More Migration Fun!

As part of my role as the BiblioWorks volunteer coordinator, I now get to help incoming volunteers sort out visas and the like. Good thing I made friends with the man at the migration office!

Last week, I went with an American volunteer who needed to get a 30 day extension on her and her daughter’s tourist visas. When I had inquired for her several weeks ago, I was told that she could get two 30 extensions and that they would each cost Bs 210 (about $30 USD). We went in and I spoke to the man at the door, he said there was no fee but that she needed photocopies of the passport information page as well as the page with the entry stamp and the green piece of paper they give you when you enter Bolivia that you are supposed to hang on to and give back when you exit the country (mine went missing during my residence permit quest so I will have to pay a fine when I exit). We went off to make the photocopies and then came back to wait. (The official at the door asked me for help with his smartphone while we waited. It wouldn’t connect to 3G and the language choices on it were English, Japanese and Chinese so he was keen to have an English speaker take a look. Unfortunately I wasn’t able to sort out the problem.) After a bit we were called up to the edge of a desk where someone else was being helped and there was a flurry of stamping. Back outside we took a look and there were two 30 day stamps in each passport. So not only was there no fee, she wouldn’t have to come back after another 30 days to get another extension (however she will be leaving Bolivia before then anyway).

On the weekend, a family of Canadian volunteers who are planning to spend 6 months in Bolivia arrived. Monday, the mother and I set out to see what we could find out about the residency permit process for a child. The good news was that children don’t need police reports. The bad news was that it is necessary to have their birth certificates translated and stamped by the Bolivian embassy in their home country. We also learned that since she and her partner aren’t married, they didn’t need to provide a marriage certificate. As a family, there was another letter they would have to get written up by a lawyer to the director of migration.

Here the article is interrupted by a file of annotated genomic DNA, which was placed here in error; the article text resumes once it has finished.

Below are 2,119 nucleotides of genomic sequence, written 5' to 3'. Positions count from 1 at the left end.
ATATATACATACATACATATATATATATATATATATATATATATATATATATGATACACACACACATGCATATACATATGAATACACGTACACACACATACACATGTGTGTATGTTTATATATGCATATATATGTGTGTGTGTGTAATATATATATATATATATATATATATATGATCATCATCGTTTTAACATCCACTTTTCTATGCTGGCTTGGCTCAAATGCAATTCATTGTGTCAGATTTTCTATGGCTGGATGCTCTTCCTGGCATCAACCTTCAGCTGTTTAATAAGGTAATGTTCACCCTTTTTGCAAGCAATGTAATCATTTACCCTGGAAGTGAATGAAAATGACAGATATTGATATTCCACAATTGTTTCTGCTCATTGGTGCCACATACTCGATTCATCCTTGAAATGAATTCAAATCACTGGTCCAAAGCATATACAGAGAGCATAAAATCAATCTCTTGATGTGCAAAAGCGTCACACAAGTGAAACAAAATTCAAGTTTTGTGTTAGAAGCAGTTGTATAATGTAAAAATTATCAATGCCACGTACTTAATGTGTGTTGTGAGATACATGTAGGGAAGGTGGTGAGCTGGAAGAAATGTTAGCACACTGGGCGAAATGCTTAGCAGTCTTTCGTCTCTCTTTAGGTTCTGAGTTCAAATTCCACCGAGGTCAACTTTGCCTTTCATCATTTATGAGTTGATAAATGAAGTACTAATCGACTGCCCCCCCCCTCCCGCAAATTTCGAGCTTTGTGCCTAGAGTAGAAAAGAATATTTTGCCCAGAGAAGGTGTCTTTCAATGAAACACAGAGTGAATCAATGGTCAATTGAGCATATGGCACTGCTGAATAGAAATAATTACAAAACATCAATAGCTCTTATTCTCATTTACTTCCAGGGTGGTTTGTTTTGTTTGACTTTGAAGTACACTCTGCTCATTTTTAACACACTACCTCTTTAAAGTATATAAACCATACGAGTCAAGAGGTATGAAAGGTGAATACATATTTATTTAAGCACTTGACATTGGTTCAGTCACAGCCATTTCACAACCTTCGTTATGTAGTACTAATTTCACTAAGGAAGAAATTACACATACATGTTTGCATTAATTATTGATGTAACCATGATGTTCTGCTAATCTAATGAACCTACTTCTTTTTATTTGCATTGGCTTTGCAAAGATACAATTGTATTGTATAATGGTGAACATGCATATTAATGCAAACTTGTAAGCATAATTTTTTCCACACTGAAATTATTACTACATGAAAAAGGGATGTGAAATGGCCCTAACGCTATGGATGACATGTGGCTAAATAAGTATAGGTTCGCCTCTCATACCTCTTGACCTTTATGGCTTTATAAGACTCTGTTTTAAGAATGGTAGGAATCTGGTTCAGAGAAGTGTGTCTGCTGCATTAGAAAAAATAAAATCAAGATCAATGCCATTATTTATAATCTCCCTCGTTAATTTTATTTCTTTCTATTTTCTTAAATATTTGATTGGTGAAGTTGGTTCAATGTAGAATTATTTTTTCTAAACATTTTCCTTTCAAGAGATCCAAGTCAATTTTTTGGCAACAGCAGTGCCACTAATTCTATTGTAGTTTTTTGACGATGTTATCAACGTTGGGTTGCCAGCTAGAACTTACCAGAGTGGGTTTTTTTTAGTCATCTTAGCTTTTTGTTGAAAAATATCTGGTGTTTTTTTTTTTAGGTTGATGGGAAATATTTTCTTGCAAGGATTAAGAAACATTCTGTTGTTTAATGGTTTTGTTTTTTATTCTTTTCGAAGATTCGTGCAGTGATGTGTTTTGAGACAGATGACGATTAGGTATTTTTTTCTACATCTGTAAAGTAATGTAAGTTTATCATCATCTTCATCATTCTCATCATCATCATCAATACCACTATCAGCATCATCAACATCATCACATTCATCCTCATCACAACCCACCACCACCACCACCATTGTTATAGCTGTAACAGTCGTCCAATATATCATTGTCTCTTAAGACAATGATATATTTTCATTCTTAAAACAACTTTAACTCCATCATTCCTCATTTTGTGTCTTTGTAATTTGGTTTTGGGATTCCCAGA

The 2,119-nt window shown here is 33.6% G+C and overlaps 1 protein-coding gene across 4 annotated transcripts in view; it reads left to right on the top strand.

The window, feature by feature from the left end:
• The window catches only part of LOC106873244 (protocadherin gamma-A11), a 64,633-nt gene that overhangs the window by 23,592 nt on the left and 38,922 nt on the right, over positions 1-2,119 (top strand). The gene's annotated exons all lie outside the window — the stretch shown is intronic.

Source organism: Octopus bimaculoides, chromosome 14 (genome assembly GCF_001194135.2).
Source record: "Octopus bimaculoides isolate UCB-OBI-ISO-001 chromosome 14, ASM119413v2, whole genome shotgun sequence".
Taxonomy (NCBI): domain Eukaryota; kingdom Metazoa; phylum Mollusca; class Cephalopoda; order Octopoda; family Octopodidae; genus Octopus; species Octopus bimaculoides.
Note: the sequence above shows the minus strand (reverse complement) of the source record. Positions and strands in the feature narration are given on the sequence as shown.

From there we stopped by Interpol to see if it was really necessary to have the rental contract and letter to the director of Interpol signed and stamped by a lawyer (no).

The volunteer was quite discouraged by the news of needing to send the birth certificate to Canada. She decided to call the Bolivian embassy in Canada to find out more about how much it would cost ($50 for the translation, $50 for the authentication) and how long it would take. It took a few hours before she got through but when she did the woman was quite helpful. She said it is possible to extend the special purpose visa for an extra 60 days (giving 90 altogether) and then leave Bolivia and come back as a tourist for another 90 days. This sounded far less painful than the residency permit process (and fit with their plan to stay for 6 months) so I went back to migration to confirm this. My buddy there said the extension is actually for 90 days and confirmed that you can then leave and re-enter Bolivia as a tourist and stay for 90 days. So if that is true, they will have nearly 7 months in Bolivia. He checked the price of the renewal and it is about ½ that of the one year residency permit. It’s good to know there is another option!

While I was there the second time, I also asked some questions for a volunteer from the UK who arrived at the beginning of October but doesn’t have a flight back to the UK until mid-January which ends up being more than 90 days total. My buddy confirmed that she can overstay her visa and pay a Bs 25 (about $3.50 USD) per day fine for every day past 90 when she leaves the country. However she has mentioned she might want to go to the U.S. to visit a friend over Christmas (I think she might change her mind when she sees the price of flights…) so I wanted to check how many days of her 90 she needed to have left to be allowed back in the country. If I understood correctly she needs to have at least 10.

I am starting to think I should set up a side-business offering help with visas and residency permits for foreigners…

Does it matter how many books there are in the library if no one is reading them?

I recently visited one of the school libraries supported by BiblioWorks and was again reminded of how lucky teacher-librarians in international schools are to have budgets that allow them to chose books that fit their curriculum as well as the interests of their students. They have access to a variety of suppliers from whom they can order quality books from a wide-range of publishers by amazing authors. They can weed books that students are not interested in, that are out-of-date or that are not in good condition. (Not all of them do this weeding but they should!) They are not reliant on donations. International teacher-librarians can engage in discussions about how best to arrange and catalogue their books to suit the needs of their students. They can (and should attend) PD by people like Kevin Hennah about library design, displays, signage, layout and more.